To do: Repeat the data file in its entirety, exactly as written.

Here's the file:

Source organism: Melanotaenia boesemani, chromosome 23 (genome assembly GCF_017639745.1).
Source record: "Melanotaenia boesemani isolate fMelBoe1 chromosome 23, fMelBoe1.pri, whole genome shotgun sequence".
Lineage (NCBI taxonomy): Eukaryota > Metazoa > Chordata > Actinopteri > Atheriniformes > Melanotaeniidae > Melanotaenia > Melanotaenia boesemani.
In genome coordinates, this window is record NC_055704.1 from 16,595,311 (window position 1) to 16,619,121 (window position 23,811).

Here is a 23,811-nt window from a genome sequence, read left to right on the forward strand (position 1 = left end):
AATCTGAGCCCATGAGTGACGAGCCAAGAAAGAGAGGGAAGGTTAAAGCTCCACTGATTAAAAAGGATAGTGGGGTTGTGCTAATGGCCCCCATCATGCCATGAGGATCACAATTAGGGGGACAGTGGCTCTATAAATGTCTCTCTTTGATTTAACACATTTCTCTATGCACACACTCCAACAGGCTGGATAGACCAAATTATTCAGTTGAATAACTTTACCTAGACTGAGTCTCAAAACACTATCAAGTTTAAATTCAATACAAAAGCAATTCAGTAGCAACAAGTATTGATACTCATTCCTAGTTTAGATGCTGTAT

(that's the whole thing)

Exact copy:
Source organism: Melanotaenia boesemani, chromosome 23 (genome assembly GCF_017639745.1).
Source record: "Melanotaenia boesemani isolate fMelBoe1 chromosome 23, fMelBoe1.pri, whole genome shotgun sequence".
Lineage (NCBI taxonomy): Eukaryota > Metazoa > Chordata > Actinopteri > Atheriniformes > Melanotaeniidae > Melanotaenia > Melanotaenia boesemani.
In genome coordinates, this window is record NC_055704.1 from 16,595,311 (window position 1) to 16,619,121 (window position 23,811).

Here is a 23,811-nt window from a genome sequence, read left to right on the forward strand (position 1 = left end):
AATCTGAGCCCATGAGTGACGAGCCAAGAAAGAGAGGGAAGGTTAAAGCTCCACTGATTAAAAAGGATAGTGGGGTTGTGCTAATGGCCCCCATCATGCCATGAGGATCACAATTAGGGGGACAGTGGCTCTATAAATGTCTCTCTTTGATTTAACACATTTCTCTATGCACACACTCCAACAGGCTGGATAGACCAAATTATTCAGTTGAATAACTTTACCTAGACTGAGTCTCAAAACACTATCAAGTTTAAATTCAATACAAAAGCAATTCAGTAGCAACAAGTATTGATACTCATTCCTAGTTTAGATGCTGTAT